Gilbert White, London, UK
One correspondent wrote that there is the equivalent of a Bhopal every year in India. Actually there is a Bhopal every month. That figure is based on my work on safety and health in India over the last decade. More than 100,000 thousand workers are killed every year in accidents. At least as many again die from diseases caused by work. But don't just blame companies - the government of India is supremely indifferent to the problem.
(Author 'A Bhopal Every Month')
The government should be responsible for overlooking the behaviour of big corporations and define rules which will make sure that the big corporations take necessary steps for the safety of its surrounding society.
Business does not face up to its responsibility by itself. There are conmen in any walk of life, only businessmen are the worst kind. Besides they commit at least some of the deadly sins like greed and envy. So capitalism and businessmen must be kept under a tight rein with rules and regulations by a watchdog. Or else, capitalism will die like communism!
Consumer apathy has a very large part to play in such issues. How many of us contribute to organisations such as Greenpeace or Amnesty without checking the labels on our clothes or appliances? Companies will never be compassionate for humanity's sake, they will do whatever the paying public demand. It's totally in our hands.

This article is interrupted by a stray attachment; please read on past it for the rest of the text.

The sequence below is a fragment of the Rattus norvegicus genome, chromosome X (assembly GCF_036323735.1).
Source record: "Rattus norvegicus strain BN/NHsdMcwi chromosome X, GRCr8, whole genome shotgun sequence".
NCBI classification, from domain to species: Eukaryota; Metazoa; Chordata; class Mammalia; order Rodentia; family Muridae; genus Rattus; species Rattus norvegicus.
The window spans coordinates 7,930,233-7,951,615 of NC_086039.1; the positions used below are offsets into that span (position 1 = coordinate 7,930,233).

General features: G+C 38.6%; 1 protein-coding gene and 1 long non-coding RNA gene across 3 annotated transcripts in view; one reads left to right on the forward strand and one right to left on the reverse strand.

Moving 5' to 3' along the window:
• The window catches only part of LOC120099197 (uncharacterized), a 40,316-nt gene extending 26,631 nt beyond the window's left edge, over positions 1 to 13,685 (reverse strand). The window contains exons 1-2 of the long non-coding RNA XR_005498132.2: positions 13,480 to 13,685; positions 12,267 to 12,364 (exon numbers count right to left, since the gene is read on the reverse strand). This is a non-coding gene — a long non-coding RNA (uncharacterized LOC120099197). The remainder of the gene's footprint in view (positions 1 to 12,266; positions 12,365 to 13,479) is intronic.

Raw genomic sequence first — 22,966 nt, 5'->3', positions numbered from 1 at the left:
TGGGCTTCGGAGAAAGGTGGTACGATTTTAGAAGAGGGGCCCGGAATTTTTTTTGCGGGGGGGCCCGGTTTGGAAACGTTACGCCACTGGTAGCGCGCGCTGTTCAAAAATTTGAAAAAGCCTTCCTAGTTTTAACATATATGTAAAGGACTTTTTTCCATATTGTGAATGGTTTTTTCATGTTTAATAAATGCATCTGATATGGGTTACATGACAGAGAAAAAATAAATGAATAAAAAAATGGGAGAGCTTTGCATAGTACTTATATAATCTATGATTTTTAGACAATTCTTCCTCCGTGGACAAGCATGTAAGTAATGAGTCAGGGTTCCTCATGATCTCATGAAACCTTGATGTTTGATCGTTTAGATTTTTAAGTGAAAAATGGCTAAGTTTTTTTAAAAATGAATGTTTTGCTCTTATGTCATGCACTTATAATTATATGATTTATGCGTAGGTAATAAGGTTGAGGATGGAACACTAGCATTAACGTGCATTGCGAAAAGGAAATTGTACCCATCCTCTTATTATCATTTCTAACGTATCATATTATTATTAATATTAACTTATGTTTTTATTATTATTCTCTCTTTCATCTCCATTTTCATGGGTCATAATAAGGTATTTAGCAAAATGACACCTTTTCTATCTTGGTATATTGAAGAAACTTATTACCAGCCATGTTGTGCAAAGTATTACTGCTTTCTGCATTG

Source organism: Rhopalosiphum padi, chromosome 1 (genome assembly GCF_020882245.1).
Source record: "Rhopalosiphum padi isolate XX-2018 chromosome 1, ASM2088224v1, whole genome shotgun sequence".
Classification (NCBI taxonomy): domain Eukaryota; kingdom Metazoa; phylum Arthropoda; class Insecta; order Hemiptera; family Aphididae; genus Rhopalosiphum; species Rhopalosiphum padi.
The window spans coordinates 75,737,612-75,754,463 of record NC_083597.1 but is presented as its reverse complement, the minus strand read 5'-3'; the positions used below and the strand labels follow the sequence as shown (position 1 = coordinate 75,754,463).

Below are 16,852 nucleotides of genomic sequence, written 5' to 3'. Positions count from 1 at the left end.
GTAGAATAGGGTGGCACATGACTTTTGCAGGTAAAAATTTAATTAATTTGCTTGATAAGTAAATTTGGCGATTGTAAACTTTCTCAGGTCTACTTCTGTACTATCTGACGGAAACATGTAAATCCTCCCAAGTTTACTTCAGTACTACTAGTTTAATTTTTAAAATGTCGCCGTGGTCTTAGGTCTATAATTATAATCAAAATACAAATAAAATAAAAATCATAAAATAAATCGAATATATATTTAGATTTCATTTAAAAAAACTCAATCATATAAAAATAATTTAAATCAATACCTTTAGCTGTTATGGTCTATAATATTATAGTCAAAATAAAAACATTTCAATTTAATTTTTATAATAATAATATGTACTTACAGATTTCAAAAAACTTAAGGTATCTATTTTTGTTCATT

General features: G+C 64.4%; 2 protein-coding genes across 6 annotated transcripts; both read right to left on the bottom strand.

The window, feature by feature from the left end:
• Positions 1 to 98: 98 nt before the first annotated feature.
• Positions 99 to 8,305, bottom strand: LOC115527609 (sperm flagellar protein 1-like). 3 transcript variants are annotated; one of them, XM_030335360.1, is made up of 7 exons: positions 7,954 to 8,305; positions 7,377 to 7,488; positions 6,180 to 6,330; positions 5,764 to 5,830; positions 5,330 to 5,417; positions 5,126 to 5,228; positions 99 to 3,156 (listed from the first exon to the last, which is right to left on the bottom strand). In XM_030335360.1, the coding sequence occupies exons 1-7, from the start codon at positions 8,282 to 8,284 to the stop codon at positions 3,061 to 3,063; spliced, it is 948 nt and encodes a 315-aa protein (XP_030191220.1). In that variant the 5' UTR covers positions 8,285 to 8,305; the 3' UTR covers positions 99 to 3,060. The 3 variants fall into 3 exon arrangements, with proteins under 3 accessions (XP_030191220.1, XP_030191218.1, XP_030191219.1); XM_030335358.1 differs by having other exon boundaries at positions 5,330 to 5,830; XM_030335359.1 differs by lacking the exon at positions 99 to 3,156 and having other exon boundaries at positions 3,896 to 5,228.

Big business will never become fully responsible because it always has its eye on the bottom line. It is incumbent upon the people and their governments to regulate business, whether related to stock markets or the environment. The relentless emphasis on profits works to undermine even well-intentioned managers. Add to the mix the human capacity for mistake, and it's surprising we don't see more catastrophes. Pass comprehensive laws and give regulatory bodies the teeth to enforce them.
Governments must protect their citizens from the selfish interests of business by establishing proper oversight and penalties for endangering public safety. Why do you think all those companies left here? It wasn't just the labour cost issue. The governments of developing nations must take up the responsibility of protecting the best interests of their people by creating laws and institutions to safeguard public health and welfare. Isn't that what government is supposed to be for?